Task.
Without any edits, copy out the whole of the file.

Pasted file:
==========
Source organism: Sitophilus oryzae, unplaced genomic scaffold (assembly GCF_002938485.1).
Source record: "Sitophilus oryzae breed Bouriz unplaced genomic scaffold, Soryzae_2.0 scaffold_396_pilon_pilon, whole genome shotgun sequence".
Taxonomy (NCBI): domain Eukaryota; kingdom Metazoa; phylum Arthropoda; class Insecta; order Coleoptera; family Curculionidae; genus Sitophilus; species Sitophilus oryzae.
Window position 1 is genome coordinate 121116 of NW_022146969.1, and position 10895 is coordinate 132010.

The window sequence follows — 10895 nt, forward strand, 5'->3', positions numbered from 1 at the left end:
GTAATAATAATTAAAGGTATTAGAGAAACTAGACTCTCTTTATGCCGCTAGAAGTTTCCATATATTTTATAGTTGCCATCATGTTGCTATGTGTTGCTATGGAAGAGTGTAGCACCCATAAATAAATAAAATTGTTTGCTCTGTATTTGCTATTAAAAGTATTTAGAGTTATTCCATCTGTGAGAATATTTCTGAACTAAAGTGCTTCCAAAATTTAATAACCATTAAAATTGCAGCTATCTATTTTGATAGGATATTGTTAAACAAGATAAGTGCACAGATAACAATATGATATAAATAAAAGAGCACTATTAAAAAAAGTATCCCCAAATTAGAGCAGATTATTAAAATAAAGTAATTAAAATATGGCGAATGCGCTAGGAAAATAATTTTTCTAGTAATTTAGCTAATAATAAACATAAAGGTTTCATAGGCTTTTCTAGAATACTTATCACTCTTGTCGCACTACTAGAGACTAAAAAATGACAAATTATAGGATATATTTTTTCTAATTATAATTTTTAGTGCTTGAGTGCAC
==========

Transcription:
Source organism: Sitophilus oryzae, unplaced genomic scaffold (assembly GCF_002938485.1).
Source record: "Sitophilus oryzae breed Bouriz unplaced genomic scaffold, Soryzae_2.0 scaffold_396_pilon_pilon, whole genome shotgun sequence".
Taxonomy (NCBI): domain Eukaryota; kingdom Metazoa; phylum Arthropoda; class Insecta; order Coleoptera; family Curculionidae; genus Sitophilus; species Sitophilus oryzae.
Window position 1 is genome coordinate 121116 of NW_022146969.1, and position 10895 is coordinate 132010.

The window sequence follows — 10895 nt, forward strand, 5'->3', positions numbered from 1 at the left end:
GTAATAATAATTAAAGGTATTAGAGAAACTAGACTCTCTTTATGCCGCTAGAAGTTTCCATATATTTTATAGTTGCCATCATGTTGCTATGTGTTGCTATGGAAGAGTGTAGCACCCATAAATAAATAAAATTGTTTGCTCTGTATTTGCTATTAAAAGTATTTAGAGTTATTCCATCTGTGAGAATATTTCTGAACTAAAGTGCTTCCAAAATTTAATAACCATTAAAATTGCAGCTATCTATTTTGATAGGATATTGTTAAACAAGATAAGTGCACAGATAACAATATGATATAAATAAAAGAGCACTATTAAAAAAAGTATCCCCAAATTAGAGCAGATTATTAAAATAAAGTAATTAAAATATGGCGAATGCGCTAGGAAAATAATTTTTCTAGTAATTTAGCTAATAATAAACATAAAGGTTTCATAGGCTTTTCTAGAATACTTATCACTCTTGTCGCACTACTAGAGACTAAAAAATGACAAATTATAGGATATATTTTTTCTAATTATAATTTTTAGTGCTTGAGTGCAC